If an employee is injured in the course of performing their duties, that's probably going to fall into your lap in one way or another. If it doesn’t end up as a workers compensation claim, you’ll likely have to deal with the fallout through your general liability insurance or by paying out of your own pocket. No matter what you're paying for workers compensation insurance, it's a lot less than paying those benefits yourself.
But what about the self-employed?
You're probably not going to sue yourself for damages if you're injured on the job. But your income has to come from somewhere. If you're running a business of one, your whole company is resting on your capabilities. An injury might set both you and your business back — undoing months or years of carefully building your brand.
So, while you're not required to carry workers compensation insurance for yourself, it wouldn't be a bad idea.
That being said, there are some factors when determining whether workers compensation insurance is worth the investment as a one-person company.
The nature of your work and your industry.
If you're a general contractor who fixes roofs and installs HVAC's, then it would be foolish to go without workers compensation insurance at your job. On the other hand, a website designer only needs to worry about carpal tunnel syndrome, which is easy enough to prevent with regular breaks and wrist exercises. Assess the inherent dangers of your workplace and proceed accordingly.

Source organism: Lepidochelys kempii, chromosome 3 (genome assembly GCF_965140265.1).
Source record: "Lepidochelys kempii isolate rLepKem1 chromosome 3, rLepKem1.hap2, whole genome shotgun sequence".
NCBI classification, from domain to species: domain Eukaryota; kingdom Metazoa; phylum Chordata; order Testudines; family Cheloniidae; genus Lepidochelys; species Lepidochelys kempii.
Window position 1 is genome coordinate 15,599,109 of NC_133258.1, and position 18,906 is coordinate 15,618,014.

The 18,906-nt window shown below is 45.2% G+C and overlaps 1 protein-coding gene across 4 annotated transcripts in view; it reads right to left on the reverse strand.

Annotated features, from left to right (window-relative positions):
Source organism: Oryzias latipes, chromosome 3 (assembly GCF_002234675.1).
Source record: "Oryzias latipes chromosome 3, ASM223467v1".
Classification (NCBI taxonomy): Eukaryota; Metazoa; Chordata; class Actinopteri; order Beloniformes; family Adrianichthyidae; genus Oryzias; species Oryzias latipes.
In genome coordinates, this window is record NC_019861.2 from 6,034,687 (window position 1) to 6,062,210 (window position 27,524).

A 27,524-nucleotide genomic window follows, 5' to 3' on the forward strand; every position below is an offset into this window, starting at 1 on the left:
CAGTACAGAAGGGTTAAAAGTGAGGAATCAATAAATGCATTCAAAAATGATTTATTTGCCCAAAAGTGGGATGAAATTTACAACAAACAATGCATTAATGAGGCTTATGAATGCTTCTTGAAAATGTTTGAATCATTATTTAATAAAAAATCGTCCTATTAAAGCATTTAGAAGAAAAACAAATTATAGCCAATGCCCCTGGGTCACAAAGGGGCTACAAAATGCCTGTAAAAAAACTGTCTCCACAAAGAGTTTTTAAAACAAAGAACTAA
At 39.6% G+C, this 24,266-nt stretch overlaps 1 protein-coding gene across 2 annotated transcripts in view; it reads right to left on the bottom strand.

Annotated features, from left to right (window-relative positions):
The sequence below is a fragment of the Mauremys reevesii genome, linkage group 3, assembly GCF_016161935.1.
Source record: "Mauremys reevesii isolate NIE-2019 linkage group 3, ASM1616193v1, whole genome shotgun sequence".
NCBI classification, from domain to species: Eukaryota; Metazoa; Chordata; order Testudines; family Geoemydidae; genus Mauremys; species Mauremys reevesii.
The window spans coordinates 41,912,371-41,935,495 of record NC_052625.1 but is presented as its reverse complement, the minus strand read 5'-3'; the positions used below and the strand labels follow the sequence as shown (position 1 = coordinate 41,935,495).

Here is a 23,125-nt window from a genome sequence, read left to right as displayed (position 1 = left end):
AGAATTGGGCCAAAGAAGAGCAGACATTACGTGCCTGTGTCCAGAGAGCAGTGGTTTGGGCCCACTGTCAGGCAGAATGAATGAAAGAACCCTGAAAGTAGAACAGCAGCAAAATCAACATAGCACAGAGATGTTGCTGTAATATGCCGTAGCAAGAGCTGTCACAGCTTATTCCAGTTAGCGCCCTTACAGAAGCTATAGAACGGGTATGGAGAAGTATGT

Your income situation.
Is this your primary income? Business insurance is a necessity for people who rely primarily on their business to make a living. Not all businesses function as a primary source of income, though. For some of us, our home business is something we do on the weekends for fun and a little extra cash. It's worth considering whether your business is bringing in enough income to buy insurance in the first place.
Your future plans.
Are you ever going to expand? Even if you don't want to buy workers compensation insurance for yourself, it may be worth having an established relationship with an insurer when you're ready to hire.
When running a business on your own, insurance is generally at your discretion. But don't go without insurance that you need.